“Life is what happens to you while you’re busy making other plans.”
John Lennon, Beautiful Boy
Mother G. and I stand there, almost holding our breath, watching Sheldon as he reads the letter. The expression on his face quickly changes from seriousness to a delighted grin.
“Just listen to this,” he shouts and reads aloud, “Gerry has written us and said you are worried about the length of time your mononucleosis is keeping you from work. Sheldon, we hired you for several reasons. Your education and attitude were two, and the record of your summer work on our seismic crews were two more. We consider that you are one of our permanent employees, on temporary sick leave. Continue the recovery and we will welcome you back when you are able.”
“What do you think of that?” Sheldon asks. Mother G. and I, of course, are crying and laughing at the same time.
“I’m so proud of you, son,” she says, “Now relax and get well.” With that she goes to start lunch. I give Sheldon a big hug and kiss, and leave to set the table. I am thinking, “Another hurdle over, thank heavens!”
Sheldon’s recovery seems to speed up after that; perhaps it is because the worry is gone. Finally the day arrives when the blood test results are good. The Haig doctors pronounce him “recovered” and ready to go back to work. It is with joy and regret that we pack our things, and prepare to leave. It is hard to say goodbye to the family, and impossible to thank them enough. We will take the train back to Saskatchewan, to a town called Kerrobert.
There is another family “committee” gathered at the station, not a welcoming but a “Goodbye and Good Luck” one. The Haig doctors and other relatives are there. More than one reminded him to continue his weekly blood test. We board the train and are off, going back to Regina, then north and west to Kerrobert. This will be a short job for the crew before moving to Wainwright, Alberta to rejoin the rest of the crew.
Sheldon leaves for work this morning, happily and early.
“Why so early, Sheldon?”
“I want to get there in time to check over the instruments in the truck again. Does this ever feel good – back to work. Don’t try lifting anything too heavy in your unpacking, Marjie. I’ll help you tonight.”
Things are going well. Sheldon comes home, happy and tired. Today he found a public health nurse who took a blood sample. She will get it analyzed and bring him the results tomorrow.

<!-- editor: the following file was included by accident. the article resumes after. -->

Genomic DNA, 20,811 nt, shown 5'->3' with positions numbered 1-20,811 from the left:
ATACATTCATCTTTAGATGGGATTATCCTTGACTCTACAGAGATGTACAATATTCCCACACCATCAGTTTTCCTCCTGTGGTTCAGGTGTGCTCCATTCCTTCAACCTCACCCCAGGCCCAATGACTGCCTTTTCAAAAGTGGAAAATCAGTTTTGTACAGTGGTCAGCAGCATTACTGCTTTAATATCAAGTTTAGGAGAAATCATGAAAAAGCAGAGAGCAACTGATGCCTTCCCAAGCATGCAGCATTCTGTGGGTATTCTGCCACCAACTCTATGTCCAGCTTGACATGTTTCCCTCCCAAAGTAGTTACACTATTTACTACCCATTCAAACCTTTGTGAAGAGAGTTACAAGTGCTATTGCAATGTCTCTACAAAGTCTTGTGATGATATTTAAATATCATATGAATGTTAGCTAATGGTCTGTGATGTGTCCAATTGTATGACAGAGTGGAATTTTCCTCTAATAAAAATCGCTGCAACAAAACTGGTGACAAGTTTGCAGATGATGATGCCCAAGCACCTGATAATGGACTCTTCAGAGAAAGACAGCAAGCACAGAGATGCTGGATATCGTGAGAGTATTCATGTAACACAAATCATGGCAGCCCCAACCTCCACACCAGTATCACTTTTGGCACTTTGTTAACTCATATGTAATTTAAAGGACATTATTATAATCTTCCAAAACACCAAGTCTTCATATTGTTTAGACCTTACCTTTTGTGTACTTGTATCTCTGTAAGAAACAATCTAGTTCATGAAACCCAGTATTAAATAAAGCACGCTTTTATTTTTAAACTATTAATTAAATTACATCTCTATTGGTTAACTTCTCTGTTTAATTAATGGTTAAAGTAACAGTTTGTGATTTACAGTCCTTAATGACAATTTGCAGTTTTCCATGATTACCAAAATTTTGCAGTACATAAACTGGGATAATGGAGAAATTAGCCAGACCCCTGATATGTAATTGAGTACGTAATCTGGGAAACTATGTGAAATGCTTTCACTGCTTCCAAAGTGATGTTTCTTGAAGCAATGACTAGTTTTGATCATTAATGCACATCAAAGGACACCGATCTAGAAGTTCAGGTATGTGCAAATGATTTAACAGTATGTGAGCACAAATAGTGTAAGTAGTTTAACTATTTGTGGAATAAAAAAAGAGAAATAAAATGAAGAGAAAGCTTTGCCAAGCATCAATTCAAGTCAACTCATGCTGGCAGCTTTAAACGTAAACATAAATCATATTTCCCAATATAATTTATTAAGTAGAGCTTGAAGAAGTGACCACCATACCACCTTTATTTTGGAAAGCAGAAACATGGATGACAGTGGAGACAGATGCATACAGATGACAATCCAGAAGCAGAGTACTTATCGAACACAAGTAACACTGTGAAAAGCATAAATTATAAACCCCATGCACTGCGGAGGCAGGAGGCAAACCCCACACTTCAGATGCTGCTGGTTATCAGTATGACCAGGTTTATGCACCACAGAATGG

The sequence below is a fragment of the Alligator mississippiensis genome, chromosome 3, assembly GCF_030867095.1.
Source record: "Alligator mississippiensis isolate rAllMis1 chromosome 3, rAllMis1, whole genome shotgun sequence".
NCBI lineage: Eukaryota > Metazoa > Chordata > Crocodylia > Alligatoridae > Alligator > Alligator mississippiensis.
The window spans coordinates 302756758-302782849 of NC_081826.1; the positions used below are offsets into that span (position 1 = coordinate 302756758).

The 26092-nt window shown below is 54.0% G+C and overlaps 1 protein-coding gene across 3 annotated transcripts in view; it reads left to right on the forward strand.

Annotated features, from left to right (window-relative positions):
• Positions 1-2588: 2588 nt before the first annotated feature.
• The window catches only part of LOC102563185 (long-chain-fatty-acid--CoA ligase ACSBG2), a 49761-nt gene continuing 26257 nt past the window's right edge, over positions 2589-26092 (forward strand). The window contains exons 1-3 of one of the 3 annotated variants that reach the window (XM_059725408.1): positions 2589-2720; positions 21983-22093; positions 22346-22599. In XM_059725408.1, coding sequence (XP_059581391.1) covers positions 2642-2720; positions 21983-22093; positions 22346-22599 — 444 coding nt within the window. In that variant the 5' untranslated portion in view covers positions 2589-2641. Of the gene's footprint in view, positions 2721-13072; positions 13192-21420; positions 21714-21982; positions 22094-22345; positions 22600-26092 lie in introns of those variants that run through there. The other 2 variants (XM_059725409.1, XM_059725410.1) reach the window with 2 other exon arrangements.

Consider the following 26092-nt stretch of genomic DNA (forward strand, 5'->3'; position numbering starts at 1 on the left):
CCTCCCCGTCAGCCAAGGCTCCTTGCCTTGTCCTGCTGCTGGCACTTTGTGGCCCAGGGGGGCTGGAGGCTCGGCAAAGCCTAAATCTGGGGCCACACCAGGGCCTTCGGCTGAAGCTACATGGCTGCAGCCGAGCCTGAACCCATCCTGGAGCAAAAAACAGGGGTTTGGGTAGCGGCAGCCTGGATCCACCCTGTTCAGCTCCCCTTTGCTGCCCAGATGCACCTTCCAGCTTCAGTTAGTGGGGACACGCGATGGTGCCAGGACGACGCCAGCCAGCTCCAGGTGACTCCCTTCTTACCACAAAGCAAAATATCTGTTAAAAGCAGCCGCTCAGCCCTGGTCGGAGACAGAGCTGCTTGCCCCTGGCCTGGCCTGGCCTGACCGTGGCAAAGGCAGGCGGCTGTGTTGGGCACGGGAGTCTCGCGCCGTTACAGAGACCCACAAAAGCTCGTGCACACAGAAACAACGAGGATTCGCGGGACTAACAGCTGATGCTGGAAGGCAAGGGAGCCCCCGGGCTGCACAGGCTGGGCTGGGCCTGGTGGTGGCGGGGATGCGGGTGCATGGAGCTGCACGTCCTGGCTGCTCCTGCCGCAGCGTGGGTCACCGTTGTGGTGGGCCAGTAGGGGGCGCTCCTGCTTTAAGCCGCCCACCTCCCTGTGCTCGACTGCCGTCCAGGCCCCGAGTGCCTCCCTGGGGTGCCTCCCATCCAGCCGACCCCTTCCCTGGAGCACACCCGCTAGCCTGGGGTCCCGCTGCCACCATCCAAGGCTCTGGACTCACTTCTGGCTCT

The next day comes and goes. It is almost supper time, and I hear Sheldon coming. Going to the door I say, “Welcome home, Sheldon. Any news?”
“Yes, and a bit of a blow. The test results show a slight slippage.”
“Oh Sheldon, what does this mean? Will you have to stop work again?”
“Yes and no, Marjie. Gerry is not impressed. He says I was managing the work fine, and the blood test has not dropped very much. He believes if I just cut out the field work for a short time, it will recover.”
“But what will you do in the meantime?”
“He has moved me to the field office where the interpreters do their work. I am now officially an interpreter trainee, and on full salary.”
“Sheldon, how wonderful. Do you think you will like it?”
“That hardly matters. It means that hopefully I can be useful while we wait and see what my tests show. Gerry says it will teach me to have more respect for the skill of the interpreters than most field workers have!”
A couple of weeks have passed. Gerry proved to be right. Sheldon’s blood tests have rebounded and are staying up. Tomorrow we move to Wainwright. It will be great to see all the crew families together again. Tonight we will pack, tomorrow travel, the next day find a place to live – and then it will be back to field work for Sheldon.
The day has finally arrived, all the ducks are in a row. After two and a half months, Sheldon is really and truly well. He got up early again this morning and put on his clean, unused work clothes. A quick breakfast, and I see him out as he heads for the field crew’s assembly place. I return to our basement suite and start my household chores. It is a nice day, the sun is pouring in our small basement windows. There is a telephone in the hall to serve the three suites. It rings and someone answers and calls out, “For Marjorie Gibson.”
“Hello –who is calling? Sheldon, is something wrong?”
“Well, yes,” a sheepish voice answers. “Could you bring me down another pair of work pants? I must have put on some weight this summer. Bent over to pick up some equipment and the seam in the seat of my pants split open. Please be as quick as you can – the crew is waiting for me to get decent so we can go to work.”
“At your service, honey – I’ll be right down.”
Sheldon is waiting for me at the edge of the assembly area. He hurries over.
“Great, Marjie, many thanks. See you later.”
He hustles off through the group of amused co-workers and heads for the restroom to change. As I walk home (carrying the torn pants) my mind wanders back over the last few months. This is a period I will not forget. So many emotions involved – the love and excitement of being newly married, fear boarding on terror when I thought Sheldon might die, panic when I did not feel strong enough to cope with such unfamiliar problems, relief and joy when life returned to normal.
Mixed with this is the deep gratitude for all the help, comfort and love that has buoyed us up when we needed it. A lot has been crammed into the first four months of our marriage. I sigh, breathe in the warm September air, and say to myself, “This mononucleosis business is really over, thank heavens. Sheldon and I in these four months have experienced a lot. Surely marriage isn’t always this unpredictable. Guess time will answer that. In the meantime, I’ll wait to see what unexpected surprise is waiting for us around the next corner. Think I’ll go home and do the dishes. Then I’m going for a long walk and enjoy this lovely fall day. That much I can be sure of. Life feels good again.”